Yes We Can….Speak English?
When Japanese people learn English, they tend to write out the approximate pronunciation of each word using katakana. Since this forces English words to conform to the sounds and syllables of the Japanese language, it is an absolutely horrible method of learning to speak English. It might help somebody pass a written test, but it would barely make sense when spoken aloud.
Here’s an example:
- English: Ham and Eggs
- Katakana: ハムアンドエッグス [Hamu ando Eggusu]
What a mess. The original English should be only 3 syllables, but the katakana-ized version is more than doubled that. It also adds unnecessary sounds that were never present in the original English.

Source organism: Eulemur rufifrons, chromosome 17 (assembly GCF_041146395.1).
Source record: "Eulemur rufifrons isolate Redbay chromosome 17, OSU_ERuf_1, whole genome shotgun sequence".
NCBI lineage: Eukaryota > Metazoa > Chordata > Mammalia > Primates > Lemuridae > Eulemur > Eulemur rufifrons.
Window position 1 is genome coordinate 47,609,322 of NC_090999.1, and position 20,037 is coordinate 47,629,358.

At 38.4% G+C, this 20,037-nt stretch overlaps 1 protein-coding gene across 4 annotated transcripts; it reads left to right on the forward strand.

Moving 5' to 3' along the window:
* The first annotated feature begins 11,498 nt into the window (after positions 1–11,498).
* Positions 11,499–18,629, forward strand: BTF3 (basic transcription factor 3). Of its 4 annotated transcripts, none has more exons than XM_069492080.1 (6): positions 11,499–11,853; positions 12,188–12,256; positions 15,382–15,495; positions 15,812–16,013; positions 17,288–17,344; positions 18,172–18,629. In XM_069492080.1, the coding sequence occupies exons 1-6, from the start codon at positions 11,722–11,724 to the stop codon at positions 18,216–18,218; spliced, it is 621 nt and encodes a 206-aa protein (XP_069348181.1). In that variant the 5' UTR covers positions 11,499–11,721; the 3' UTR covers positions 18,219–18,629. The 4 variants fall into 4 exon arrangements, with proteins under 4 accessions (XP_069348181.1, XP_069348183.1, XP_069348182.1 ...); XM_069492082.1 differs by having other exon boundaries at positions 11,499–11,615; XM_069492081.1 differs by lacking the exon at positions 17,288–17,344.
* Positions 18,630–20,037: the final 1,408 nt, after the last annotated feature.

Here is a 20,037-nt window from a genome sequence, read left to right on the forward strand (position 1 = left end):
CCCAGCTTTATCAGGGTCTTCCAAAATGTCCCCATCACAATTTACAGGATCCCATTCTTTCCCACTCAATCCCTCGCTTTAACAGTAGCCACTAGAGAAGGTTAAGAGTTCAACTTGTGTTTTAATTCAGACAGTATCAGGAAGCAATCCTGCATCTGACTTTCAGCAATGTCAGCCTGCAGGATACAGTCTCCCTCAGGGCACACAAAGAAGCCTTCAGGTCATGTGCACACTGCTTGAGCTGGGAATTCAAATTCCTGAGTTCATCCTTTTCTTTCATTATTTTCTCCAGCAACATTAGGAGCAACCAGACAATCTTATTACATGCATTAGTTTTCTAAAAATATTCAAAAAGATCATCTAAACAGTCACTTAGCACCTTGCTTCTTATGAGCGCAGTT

A few days ago, an alternate method of learning English pronunciation was introduced on TV:
Unfortunately, it still seems to rely on katakana. The only thing that is different is that the expert who created this system prefers to shorten everything. Rather than “Hamu ando Eggusu,” we get “Hamu n Eggu.” It ends up sounding more like English, but it still results in weird pronunciation. The loss of so many unnecessary syllables speeds one’s speech up to a more natural rate, but many sounds are dropped, such as the “s” that should come at the end of “eggs.”
The highlight of the clip is a delivery of Barack Obama’s famous “Yes We Can” speech by comedian Hiroshi Tamura. Tamura had been given 2 weeks to prepare his pronunciation using the shortened katakana study method.